AGETTY(8)                     System Administration                    AGETTY(8)

       agetty - alternative Linux getty

       agetty [options] port [baud_rate...] [term]

       agetty opens a tty port, prompts for a login name and invokes the
       /bin/login command. It is normally invoked by init(8).

       agetty has several non-standard features that are useful for hardwired
       and for dial-in lines:

       •   Adapts the tty settings to parity bits and to erase, kill,
           end-of-line and uppercase characters when it reads a login name. The
           program can handle 7-bit characters with even, odd, none or space
           parity, and 8-bit characters with no parity. The following special
           characters are recognized: Control-U (kill); DEL and backspace
           (erase); carriage return and line feed (end of line). See also the
           --erase-chars and --kill-chars options.

       •   Optionally deduces the baud rate from the CONNECT messages produced
           by Hayes(tm)-compatible modems.

       •   Optionally does not hang up when it is given an already opened line
           (useful for call-back applications).

       •   Optionally does not display the contents of the /etc/issue file.

       •   Optionally displays an alternative issue files or directories instead
           of /etc/issue or /etc/issue.d.

       •   Optionally does not ask for a login name.

       •   Optionally invokes a non-standard login program instead of

       •   Optionally turns on hardware flow control.

       •   Optionally forces the line to be local with no need for carrier

       This program does not use the /etc/gettydefs (System V) or /etc/gettytab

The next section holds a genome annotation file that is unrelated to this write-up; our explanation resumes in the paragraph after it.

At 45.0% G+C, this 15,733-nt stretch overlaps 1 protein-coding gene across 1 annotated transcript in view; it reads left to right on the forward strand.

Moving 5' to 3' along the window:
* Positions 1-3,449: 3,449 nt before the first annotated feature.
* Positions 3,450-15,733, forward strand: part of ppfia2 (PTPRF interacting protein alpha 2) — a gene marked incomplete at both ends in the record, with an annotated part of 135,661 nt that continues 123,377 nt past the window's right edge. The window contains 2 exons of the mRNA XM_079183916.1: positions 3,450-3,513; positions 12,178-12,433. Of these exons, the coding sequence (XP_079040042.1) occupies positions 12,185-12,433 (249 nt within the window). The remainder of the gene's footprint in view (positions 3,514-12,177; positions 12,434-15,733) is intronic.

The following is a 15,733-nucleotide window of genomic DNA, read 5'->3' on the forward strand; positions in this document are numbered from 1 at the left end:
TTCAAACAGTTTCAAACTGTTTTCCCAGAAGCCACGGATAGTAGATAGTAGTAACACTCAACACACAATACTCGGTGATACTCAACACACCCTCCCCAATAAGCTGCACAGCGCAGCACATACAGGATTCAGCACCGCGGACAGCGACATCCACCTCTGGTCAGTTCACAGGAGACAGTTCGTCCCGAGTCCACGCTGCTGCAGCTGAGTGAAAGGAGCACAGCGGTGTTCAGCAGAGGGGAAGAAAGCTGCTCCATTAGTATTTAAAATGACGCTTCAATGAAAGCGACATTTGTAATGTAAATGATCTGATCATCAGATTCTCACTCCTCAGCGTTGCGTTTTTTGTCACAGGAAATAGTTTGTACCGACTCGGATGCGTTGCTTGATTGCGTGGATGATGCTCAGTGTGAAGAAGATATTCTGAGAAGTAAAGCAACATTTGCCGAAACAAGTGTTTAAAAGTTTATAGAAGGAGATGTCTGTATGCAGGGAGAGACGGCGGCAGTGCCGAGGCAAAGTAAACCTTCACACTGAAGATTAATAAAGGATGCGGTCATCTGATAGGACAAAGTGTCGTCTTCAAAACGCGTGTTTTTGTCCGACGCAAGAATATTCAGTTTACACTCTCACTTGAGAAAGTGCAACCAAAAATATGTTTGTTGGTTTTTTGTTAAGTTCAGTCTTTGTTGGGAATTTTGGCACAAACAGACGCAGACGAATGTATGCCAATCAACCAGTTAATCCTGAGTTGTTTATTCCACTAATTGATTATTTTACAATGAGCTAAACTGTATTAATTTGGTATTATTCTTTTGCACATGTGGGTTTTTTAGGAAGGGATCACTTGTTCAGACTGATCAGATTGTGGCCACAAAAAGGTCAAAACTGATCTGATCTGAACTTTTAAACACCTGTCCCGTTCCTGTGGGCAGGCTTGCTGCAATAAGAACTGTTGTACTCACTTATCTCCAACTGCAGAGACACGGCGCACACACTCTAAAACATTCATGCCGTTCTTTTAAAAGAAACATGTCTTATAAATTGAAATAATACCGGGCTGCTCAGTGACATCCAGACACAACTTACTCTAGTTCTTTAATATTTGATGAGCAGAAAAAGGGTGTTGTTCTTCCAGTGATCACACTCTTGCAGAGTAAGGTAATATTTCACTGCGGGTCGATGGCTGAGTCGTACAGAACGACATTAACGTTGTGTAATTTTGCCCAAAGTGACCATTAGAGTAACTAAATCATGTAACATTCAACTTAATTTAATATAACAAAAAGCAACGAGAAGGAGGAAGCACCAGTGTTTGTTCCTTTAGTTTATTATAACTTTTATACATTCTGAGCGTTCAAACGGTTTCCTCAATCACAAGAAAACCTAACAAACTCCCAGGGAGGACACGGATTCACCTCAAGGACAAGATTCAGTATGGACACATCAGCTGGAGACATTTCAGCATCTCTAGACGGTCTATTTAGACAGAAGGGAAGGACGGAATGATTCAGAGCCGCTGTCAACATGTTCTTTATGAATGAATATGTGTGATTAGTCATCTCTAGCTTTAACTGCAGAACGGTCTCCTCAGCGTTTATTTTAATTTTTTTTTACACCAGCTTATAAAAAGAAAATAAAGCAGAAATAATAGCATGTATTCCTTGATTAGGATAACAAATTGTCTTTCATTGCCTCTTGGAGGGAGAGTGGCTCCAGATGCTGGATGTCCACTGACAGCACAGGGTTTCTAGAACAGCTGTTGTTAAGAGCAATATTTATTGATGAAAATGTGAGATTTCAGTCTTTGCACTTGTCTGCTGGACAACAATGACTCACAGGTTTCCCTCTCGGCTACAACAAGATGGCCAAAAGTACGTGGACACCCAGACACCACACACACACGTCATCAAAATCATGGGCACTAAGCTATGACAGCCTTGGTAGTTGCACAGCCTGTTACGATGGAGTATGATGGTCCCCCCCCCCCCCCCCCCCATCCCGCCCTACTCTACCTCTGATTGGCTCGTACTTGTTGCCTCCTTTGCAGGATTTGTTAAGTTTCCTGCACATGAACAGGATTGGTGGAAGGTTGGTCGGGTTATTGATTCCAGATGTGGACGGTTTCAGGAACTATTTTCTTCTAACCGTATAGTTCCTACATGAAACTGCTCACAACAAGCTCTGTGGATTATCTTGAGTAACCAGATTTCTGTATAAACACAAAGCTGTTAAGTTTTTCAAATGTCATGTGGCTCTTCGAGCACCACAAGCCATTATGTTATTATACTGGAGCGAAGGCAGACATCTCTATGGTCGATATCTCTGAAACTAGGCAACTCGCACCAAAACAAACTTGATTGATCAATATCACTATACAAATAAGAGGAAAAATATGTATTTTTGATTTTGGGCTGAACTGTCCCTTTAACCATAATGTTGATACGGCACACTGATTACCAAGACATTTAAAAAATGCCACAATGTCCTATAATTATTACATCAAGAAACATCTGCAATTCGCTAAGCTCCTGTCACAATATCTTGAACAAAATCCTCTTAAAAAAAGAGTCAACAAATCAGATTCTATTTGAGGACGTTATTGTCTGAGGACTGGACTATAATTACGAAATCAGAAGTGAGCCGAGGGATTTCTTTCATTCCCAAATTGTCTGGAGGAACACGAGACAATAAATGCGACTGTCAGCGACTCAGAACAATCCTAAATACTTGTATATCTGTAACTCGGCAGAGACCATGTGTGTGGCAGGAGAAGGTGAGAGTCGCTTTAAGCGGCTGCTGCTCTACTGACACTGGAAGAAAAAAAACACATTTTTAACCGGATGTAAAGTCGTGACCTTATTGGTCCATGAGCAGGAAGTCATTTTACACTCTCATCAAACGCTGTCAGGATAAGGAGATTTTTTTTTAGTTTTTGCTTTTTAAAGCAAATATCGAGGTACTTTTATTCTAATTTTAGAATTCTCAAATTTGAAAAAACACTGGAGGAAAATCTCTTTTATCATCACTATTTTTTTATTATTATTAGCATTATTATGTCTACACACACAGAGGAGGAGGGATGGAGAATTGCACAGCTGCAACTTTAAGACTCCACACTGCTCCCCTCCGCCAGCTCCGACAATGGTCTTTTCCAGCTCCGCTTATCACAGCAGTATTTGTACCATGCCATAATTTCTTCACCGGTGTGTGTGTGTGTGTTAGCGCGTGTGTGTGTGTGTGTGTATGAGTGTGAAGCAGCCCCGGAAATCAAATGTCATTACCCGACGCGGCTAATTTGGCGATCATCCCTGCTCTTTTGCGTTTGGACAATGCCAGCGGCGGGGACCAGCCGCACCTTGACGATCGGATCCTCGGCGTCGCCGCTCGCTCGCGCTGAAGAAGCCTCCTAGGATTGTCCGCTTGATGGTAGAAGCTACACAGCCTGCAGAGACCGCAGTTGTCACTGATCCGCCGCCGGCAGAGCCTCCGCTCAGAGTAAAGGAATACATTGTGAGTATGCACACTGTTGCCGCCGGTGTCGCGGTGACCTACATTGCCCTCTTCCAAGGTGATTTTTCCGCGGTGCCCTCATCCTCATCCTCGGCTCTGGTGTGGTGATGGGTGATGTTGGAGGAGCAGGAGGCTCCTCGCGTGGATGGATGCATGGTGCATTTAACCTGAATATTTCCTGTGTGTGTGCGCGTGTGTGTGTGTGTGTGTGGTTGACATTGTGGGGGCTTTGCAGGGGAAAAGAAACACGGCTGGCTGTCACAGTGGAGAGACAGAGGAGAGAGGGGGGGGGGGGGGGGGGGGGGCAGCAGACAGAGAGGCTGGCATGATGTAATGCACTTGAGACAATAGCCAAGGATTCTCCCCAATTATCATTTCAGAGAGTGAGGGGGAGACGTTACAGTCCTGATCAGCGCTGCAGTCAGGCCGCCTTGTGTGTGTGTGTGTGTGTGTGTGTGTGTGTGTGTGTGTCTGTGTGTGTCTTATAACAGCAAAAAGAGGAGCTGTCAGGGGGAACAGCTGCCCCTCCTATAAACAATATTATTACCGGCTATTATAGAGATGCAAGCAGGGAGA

(SunOS 4) files.

           A path name relative to the /dev directory. If a "-" is specified,
           agetty assumes that its standard input is already connected to a tty
           port and that a connection to a remote user has already been

           Under System V, a "-" port argument should be preceded by a "--".

           A comma-separated list of one or more baud rates. Each time agetty
           receives a BREAK character it advances through the list, which is
           treated as if it were circular.

           Baud rates should be specified in descending order, so that the null
           character (Ctrl-@) can also be used for baud-rate switching.

           This argument is optional and unnecessary for virtual terminals.

           The default for serial terminals is keep the current baud rate (see
           --keep-baud) and if unsuccessful then default to '9600'.

           The value to be used for the TERM environment variable. This
           overrides whatever init(1) may have set, and is inherited by login
           and the shell.

           The default is 'vt100', or 'linux' for Linux on a virtual terminal,
           or 'hurd' for GNU Hurd on a virtual terminal.

       -8, --8bits
           Assume that the tty is 8-bit clean, hence disable parity detection.

       -a, --autologin username
           Automatically log in the specified user without asking for a username
           or password. Using this option causes an -f username option and
           argument to be added to the /bin/login command line. See
           --login-options, which can be used to modify this option’s behavior.

           Note that --autologin may affect the way in which getty initializes
           the serial line, because on auto-login agetty does not read from the
           line and it has no opportunity optimize the line setting.

       -c, --noreset
           Do not reset terminal cflags (control modes). See termios(3) for more

       -E, --remote
           Typically the login(1) command is given a remote hostname when called
           by something such as telnetd(8). This option allows agetty to pass
           what it is using for a hostname to login(1) for use in utmp(5). See
           --host, login(1), and utmp(5).

           If the --host fakehost option is given, then an -h fakehost option